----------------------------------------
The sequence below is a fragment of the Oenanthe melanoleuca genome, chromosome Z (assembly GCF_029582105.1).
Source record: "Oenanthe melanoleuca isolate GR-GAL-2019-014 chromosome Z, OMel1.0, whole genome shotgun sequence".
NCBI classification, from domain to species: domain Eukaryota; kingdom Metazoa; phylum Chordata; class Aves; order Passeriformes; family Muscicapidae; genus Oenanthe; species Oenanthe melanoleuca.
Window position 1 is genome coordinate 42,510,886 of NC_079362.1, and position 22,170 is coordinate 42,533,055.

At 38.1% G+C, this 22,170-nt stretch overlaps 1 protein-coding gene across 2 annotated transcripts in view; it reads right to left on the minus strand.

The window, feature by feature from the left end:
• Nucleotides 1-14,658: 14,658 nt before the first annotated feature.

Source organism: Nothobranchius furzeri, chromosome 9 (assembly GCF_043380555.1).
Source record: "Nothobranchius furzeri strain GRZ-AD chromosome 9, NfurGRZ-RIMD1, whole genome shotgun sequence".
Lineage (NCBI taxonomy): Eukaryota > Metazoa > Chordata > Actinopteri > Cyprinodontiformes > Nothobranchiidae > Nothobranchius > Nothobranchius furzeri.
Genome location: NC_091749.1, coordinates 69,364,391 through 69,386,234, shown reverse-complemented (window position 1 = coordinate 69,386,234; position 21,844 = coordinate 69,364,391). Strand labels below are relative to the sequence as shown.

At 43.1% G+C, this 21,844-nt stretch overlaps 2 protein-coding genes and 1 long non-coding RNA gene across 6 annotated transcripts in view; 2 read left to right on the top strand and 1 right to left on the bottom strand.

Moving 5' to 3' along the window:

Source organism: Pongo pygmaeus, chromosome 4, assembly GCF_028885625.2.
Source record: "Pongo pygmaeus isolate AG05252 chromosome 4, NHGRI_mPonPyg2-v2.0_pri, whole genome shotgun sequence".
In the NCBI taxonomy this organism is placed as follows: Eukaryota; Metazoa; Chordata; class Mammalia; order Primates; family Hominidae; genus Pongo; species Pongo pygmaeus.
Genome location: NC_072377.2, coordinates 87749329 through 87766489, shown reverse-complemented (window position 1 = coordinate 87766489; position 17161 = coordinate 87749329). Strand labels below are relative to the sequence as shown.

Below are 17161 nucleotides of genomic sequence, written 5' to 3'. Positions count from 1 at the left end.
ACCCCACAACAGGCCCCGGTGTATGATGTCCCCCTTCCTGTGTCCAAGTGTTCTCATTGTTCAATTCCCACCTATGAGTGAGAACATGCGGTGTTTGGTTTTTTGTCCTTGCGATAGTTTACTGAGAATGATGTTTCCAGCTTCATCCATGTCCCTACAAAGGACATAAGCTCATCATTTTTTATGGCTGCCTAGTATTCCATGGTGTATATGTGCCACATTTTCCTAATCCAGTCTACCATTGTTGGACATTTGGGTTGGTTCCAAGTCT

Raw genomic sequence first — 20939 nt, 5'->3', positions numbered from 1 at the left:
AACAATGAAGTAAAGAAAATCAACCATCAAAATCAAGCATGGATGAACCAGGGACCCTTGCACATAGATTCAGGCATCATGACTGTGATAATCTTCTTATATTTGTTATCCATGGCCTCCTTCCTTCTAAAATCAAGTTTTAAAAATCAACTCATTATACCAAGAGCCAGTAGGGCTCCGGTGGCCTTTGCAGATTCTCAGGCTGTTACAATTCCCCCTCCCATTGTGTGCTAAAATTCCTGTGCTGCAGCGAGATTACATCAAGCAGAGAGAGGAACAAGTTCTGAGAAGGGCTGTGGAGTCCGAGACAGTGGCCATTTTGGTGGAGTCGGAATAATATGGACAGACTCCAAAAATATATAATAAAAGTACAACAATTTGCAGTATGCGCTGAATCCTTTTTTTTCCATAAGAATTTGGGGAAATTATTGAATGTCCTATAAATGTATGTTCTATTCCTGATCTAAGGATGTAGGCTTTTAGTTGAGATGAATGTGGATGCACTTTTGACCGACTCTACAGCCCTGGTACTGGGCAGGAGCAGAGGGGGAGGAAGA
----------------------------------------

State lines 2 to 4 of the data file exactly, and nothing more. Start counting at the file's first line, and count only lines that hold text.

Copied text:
Source record: "Oenanthe melanoleuca isolate GR-GAL-2019-014 chromosome Z, OMel1.0, whole genome shotgun sequence".
NCBI classification, from domain to species: domain Eukaryota; kingdom Metazoa; phylum Chordata; class Aves; order Passeriformes; family Muscicapidae; genus Oenanthe; species Oenanthe melanoleuca.
Window position 1 is genome coordinate 42,510,886 of NC_079362.1, and position 22,170 is coordinate 42,533,055.